Chronicles of Avel Review

02 March 2022
Inventory Magnificent

Every tabletop fantasy world comes with a backstory to ignore, and this game is no exception. It is, however, a stunning introduction to the world of tower defence games. The Beast is coming, and you’ve got to prepare the realm and yourself for this onslaught. This of course means building defences, upgrading your own equipment, and making sure the monsters that are already wandering the world are under control.

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Each player gets a lovingly designed player board, with a cut-out insert that goes on top. This is used to hold the piece of paper that displays the character’s name and portrait (which you’re encouraged to colour in) in place. This also creates the boundaries of your bag. If you want to equip something, you slot it in over your character drawing, if you want to carry something around, it’s got to fit inside the bag. This piece of game engineering is frankly, brilliant, and solves the adventurer’s problem of ‘inventory management is boring’. Equally, grabbing random equipment from the loot bag is very kind, as each piece has somewhat distinct shapes. And even if you pick up something you don’t want – you can always pass it on to another player when you share a hex. 

Preparing for The Beast is a case of exploring (flipping over) hexes and fighting monsters (three rounds of dice rolling, your pool against theirs). Aside from this, it’s a worker-place-yourself game, in the sense that certain tiles have useful actions like upgrading equipment (more dice for you) or building fortifications, but you’re going to have to expend some movement actions getting anywhere.

The random placement of tiles makes for a three act structure, the first set of turns see you explore out to try and find the tiles you need to get better, while trying to hold back the baddies. Next, you rush about trying to optimize for the incoming Beast, and finally, you face the cardboard creature when it pops out of its crater. This is all tracked on the moon cycle board, which at certain points will cut off your chances to build defences or trap – reorientating you towards the conflict to come.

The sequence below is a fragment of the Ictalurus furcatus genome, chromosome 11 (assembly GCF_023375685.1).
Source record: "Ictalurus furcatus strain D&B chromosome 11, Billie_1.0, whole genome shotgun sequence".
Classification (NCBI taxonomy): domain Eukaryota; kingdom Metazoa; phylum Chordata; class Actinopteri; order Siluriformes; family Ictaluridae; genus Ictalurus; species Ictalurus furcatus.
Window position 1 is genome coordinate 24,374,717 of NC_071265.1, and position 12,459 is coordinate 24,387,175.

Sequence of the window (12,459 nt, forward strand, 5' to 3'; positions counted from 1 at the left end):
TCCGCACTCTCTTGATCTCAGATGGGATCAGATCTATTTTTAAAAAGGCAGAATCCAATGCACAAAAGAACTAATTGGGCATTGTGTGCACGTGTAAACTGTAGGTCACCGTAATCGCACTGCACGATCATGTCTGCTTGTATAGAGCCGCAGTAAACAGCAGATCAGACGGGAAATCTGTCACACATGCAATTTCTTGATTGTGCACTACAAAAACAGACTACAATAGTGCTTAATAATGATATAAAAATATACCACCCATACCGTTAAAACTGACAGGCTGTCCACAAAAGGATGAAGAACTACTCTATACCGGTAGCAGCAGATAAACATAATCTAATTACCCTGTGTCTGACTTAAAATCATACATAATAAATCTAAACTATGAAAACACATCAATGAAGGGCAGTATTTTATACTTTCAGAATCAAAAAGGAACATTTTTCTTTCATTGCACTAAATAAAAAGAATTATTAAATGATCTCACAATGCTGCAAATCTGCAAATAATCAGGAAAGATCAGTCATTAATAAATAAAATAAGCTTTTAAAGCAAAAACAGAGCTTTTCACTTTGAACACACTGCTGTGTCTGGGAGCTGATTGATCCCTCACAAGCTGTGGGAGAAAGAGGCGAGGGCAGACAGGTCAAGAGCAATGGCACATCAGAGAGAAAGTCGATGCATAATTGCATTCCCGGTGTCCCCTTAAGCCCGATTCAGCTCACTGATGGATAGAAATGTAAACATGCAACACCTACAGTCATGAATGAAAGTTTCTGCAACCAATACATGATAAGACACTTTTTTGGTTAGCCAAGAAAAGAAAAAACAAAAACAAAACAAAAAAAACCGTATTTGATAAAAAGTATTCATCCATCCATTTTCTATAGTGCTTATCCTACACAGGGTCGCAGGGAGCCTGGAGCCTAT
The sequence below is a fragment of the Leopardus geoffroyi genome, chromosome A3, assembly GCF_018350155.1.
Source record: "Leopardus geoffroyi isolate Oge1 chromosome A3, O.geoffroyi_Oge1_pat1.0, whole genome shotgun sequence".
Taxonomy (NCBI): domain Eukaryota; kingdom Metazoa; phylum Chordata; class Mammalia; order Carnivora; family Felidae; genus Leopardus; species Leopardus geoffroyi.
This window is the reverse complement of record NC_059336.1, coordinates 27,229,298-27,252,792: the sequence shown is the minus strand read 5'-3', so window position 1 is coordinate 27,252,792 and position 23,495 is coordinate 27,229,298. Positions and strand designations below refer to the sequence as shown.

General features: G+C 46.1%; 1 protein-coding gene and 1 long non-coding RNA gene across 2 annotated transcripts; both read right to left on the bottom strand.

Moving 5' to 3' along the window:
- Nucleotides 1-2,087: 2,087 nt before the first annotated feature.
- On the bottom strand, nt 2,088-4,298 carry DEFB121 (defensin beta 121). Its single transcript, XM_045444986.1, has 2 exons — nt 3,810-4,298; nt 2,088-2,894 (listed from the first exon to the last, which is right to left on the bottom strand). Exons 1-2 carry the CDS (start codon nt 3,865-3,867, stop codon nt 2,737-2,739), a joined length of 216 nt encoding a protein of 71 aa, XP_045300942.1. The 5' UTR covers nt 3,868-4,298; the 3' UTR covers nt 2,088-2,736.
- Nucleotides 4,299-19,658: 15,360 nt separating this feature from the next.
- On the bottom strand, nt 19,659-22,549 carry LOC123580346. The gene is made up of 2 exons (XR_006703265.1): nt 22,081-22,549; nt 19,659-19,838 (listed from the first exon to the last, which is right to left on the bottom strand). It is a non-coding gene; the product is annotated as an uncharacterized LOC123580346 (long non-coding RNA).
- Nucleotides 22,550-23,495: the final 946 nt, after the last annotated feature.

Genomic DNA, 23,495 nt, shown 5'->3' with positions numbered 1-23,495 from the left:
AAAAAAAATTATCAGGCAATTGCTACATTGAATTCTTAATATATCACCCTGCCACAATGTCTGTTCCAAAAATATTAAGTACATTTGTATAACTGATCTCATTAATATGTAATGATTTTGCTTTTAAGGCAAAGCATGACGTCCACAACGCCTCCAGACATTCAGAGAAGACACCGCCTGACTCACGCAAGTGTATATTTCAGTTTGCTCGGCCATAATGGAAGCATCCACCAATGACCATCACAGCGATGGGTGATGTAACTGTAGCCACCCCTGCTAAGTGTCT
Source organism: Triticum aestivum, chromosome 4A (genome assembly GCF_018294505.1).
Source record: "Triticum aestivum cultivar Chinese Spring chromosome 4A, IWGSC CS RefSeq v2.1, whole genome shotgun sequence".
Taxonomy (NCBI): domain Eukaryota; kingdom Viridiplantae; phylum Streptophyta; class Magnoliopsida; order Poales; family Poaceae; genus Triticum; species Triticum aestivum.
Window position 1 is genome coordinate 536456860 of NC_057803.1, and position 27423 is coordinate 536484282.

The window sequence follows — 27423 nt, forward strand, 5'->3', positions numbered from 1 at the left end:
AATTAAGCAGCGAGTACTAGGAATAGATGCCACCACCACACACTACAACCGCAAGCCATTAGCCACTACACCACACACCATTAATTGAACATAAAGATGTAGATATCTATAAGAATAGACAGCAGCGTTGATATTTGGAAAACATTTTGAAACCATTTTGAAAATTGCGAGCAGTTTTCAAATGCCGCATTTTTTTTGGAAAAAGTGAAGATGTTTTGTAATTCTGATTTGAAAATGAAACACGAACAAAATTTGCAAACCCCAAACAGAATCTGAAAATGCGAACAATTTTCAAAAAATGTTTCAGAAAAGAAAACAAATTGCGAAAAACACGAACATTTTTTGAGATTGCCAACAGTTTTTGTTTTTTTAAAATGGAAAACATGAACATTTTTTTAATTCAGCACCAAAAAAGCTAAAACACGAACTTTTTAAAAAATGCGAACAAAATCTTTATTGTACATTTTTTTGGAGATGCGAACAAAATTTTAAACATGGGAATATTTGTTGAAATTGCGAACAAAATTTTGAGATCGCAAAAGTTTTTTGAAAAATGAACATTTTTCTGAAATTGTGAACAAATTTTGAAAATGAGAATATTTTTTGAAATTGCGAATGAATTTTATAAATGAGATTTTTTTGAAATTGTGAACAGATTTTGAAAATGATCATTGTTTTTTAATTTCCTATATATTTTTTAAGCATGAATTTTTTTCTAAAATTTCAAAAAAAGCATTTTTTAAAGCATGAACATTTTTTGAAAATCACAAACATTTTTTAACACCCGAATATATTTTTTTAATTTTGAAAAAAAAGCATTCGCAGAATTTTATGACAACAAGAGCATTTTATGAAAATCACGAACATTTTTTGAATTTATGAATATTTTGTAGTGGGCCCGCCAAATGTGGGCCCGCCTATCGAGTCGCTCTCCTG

You may have laid traps, fortified the castle, and sharpened your blades, but combat comes down to rolling the dice. There’s a bit of randomness here – but because some monsters are weak to certain dice colours, you can choose your battles. Unless they’re on the verge of entering the castle, in which case, you’ve just got to get on with it. This choice of optimal actions versus what you’ve just got to deal with is at the heart of the game and what drives its dramatic moments. 

There’s a solo mode that ups your number of actions rather than the standard ‘just use two’, which is refreshing, and the difficulty can be turned up in a number of ways. While we don’t entirely love the mix of chibi and classic fantasy styles, it is all produced with such clear love and affection it’s instantly forgivable. A wonderful addition to any younger gamer’s collection, especially if you like working together as a family. Who knows, maybe the lore is good too?

Christopher John Eggett


A delightful, light co-op, that can challenge as much as it can be kind. A great introduction to the ‘tower defence’ genre for smaller gamers. Lovely.

TRY THIS IF YOU LIKED Legends of Andor…

If you like the pressure of Andor but wanted to dodge the set-up time, Chronicles of Avel will suit you perfectly.

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Designer: Przemek Wojtkowiak 

Publisher: Rebel Studios

Time: 60 minutes

Players: 1-4

Ages: 8+

Price: £43

What’s in the box?

  • 15 location tiles
  • Moon track
  • Turn marker
  • 27 Coin tokens
  • 8 Heroic dice
  • 4 Character boards (top and bottom)
  • Character drawing booklet
  • 4 Character meeples
  • Beast health tracker
  • 3 Crater tokens
  • 3 Wall meeples
  • 25 Equipment tiles (double sided)
  • 31 Monster tokens
  • Beast standee
  • 5 Monster dice
  • Constellation maps (for character names)
  • Equipment back
  • 12 Used markers
  • 4 Action tokens (solo mode)
  • 20 Toughness markers

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